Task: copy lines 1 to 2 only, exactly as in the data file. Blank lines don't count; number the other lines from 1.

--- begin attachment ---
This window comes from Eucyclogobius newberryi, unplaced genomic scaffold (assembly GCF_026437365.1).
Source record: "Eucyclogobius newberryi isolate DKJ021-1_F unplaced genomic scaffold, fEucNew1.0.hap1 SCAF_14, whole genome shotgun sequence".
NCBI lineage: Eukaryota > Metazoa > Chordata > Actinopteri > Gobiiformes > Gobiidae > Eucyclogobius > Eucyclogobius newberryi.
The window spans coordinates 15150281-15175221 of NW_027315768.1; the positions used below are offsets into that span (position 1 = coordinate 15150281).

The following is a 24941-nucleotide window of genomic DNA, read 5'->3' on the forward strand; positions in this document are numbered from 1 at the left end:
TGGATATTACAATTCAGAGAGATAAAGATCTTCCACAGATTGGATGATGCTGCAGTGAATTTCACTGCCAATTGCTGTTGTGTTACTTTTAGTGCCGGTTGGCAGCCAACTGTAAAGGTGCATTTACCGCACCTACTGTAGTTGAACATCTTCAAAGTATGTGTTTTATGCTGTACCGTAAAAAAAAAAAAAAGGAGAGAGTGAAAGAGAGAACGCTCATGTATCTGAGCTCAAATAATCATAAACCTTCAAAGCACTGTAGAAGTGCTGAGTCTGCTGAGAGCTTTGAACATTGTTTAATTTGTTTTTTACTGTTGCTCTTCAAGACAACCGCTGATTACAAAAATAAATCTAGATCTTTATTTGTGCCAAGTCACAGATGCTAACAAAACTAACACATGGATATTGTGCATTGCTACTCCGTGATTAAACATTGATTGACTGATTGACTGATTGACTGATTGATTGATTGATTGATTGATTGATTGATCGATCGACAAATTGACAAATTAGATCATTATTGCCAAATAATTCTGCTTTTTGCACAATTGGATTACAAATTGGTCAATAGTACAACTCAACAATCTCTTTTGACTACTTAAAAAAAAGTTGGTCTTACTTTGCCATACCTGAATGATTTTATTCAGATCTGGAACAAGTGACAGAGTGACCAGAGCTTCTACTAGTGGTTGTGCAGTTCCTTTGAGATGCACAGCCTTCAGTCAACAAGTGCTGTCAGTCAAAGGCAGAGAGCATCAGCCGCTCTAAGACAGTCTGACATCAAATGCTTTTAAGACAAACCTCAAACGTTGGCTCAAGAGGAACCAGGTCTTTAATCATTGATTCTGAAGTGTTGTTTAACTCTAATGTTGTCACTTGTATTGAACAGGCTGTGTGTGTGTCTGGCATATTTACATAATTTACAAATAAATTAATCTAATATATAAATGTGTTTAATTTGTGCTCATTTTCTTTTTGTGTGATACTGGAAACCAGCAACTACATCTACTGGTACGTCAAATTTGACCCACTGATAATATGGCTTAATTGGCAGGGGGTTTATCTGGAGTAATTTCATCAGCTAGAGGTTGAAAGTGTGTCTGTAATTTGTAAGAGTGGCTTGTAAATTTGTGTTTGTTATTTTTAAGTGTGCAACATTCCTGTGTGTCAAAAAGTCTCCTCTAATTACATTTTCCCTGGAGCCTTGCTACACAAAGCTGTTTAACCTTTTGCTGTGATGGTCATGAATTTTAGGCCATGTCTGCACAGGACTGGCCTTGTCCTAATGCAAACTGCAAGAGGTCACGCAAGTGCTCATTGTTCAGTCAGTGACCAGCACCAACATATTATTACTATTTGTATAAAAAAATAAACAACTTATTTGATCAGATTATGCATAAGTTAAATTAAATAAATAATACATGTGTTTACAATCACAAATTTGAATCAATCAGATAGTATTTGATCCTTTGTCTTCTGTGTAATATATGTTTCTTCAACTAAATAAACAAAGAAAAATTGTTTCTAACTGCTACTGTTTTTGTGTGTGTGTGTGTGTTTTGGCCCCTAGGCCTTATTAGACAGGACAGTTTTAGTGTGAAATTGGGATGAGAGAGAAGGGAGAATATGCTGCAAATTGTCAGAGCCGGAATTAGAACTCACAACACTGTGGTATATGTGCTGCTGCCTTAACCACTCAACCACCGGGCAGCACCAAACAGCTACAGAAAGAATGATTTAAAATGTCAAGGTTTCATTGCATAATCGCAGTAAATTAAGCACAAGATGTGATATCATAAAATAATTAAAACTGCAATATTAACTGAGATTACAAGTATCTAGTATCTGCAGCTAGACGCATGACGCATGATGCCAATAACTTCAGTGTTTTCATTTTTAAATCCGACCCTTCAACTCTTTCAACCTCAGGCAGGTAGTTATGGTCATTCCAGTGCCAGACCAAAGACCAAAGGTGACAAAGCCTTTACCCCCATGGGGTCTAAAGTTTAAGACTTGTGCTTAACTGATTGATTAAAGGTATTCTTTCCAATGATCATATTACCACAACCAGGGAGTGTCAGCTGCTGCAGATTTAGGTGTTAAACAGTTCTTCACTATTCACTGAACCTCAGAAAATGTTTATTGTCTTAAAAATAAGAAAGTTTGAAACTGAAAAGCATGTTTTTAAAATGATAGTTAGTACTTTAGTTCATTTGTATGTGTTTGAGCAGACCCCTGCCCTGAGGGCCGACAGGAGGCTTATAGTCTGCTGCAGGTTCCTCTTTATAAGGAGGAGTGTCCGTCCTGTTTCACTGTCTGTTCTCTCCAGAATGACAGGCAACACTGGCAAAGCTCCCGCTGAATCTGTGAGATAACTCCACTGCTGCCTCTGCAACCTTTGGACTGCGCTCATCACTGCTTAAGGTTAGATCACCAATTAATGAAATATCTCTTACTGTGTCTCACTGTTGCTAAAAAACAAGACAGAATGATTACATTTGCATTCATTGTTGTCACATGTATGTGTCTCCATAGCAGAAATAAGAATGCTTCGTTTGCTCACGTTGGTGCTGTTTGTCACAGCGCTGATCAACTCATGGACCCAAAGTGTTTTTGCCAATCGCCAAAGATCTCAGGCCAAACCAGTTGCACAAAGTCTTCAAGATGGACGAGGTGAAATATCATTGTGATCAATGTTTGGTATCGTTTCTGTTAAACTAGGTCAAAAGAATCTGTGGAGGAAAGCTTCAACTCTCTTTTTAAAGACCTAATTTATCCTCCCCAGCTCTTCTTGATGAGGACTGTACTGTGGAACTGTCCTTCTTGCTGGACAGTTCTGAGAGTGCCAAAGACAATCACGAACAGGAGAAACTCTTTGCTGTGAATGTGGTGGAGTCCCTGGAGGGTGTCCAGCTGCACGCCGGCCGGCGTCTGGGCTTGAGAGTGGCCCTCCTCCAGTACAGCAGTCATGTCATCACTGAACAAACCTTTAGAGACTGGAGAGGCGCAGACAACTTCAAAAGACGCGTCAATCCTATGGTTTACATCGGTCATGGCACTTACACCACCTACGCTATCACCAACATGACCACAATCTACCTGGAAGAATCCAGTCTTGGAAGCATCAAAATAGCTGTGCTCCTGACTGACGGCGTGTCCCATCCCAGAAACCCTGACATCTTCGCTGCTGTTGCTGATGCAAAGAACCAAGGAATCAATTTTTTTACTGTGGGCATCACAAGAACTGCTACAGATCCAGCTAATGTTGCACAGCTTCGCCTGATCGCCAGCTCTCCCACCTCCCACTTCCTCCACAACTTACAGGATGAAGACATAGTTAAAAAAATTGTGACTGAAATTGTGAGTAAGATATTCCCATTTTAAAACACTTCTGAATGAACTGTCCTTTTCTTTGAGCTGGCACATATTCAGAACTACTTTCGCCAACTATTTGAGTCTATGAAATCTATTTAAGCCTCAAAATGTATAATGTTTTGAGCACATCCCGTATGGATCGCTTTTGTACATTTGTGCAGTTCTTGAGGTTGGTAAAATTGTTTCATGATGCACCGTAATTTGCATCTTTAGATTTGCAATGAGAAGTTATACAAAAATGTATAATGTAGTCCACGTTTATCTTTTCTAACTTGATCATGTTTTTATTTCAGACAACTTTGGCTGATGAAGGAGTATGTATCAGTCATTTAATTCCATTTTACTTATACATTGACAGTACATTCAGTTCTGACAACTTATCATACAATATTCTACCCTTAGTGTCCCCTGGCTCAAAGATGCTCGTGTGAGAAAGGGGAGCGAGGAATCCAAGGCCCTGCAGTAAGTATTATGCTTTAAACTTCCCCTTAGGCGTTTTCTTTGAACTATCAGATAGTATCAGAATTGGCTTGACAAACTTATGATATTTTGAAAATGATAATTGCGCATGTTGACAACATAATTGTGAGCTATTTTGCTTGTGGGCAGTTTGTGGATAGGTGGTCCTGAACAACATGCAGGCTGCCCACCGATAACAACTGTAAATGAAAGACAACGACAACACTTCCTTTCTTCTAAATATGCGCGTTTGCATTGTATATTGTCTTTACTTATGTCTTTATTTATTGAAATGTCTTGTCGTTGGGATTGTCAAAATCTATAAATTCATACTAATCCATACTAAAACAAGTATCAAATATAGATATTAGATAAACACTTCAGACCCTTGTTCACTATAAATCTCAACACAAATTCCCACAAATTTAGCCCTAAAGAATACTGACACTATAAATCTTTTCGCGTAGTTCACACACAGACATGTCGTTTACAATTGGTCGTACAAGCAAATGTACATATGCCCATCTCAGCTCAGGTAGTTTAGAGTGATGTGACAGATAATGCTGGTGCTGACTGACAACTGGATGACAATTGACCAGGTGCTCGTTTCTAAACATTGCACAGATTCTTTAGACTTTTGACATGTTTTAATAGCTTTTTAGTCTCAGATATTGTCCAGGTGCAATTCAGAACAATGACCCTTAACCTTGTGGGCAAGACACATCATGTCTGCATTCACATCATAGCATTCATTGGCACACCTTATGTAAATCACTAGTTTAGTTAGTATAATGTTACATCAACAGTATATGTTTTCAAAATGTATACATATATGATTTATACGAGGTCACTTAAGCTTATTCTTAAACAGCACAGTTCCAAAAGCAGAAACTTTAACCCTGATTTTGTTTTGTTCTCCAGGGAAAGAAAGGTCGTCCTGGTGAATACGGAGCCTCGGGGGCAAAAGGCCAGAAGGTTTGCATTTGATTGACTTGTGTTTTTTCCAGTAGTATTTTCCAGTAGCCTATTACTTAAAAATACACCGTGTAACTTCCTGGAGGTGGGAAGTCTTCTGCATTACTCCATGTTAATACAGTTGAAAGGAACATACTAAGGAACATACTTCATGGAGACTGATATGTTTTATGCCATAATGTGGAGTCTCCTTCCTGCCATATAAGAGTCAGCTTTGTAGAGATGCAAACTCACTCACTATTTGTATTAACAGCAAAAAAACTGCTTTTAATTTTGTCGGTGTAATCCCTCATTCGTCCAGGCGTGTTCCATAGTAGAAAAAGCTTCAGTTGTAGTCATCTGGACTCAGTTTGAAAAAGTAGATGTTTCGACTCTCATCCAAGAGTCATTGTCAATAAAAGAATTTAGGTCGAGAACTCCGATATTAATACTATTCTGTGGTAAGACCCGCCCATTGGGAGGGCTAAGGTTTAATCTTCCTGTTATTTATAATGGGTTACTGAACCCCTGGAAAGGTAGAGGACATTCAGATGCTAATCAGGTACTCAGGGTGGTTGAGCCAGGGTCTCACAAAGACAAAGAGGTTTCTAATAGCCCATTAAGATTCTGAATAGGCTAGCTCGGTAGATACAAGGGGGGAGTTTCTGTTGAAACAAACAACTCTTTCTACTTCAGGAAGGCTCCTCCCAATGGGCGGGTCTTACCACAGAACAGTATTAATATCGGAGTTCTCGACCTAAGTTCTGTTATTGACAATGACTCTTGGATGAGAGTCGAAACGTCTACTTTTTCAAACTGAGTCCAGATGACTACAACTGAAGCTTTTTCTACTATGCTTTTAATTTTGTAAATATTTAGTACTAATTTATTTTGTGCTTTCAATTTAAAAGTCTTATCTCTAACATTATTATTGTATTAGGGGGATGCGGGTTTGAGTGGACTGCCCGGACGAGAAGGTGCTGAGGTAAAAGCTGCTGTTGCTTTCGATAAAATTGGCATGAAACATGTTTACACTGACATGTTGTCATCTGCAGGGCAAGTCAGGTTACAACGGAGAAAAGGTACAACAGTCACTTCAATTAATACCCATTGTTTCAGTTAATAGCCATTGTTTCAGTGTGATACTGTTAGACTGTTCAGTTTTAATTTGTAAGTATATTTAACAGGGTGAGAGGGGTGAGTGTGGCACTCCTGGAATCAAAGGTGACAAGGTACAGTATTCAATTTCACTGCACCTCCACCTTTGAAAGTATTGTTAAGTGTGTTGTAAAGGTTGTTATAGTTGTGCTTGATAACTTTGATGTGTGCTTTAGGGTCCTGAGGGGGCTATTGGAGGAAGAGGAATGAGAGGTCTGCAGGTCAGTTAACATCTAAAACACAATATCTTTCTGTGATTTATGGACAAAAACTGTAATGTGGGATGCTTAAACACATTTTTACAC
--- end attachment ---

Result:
This window comes from Eucyclogobius newberryi, unplaced genomic scaffold (assembly GCF_026437365.1).
Source record: "Eucyclogobius newberryi isolate DKJ021-1_F unplaced genomic scaffold, fEucNew1.0.hap1 SCAF_14, whole genome shotgun sequence".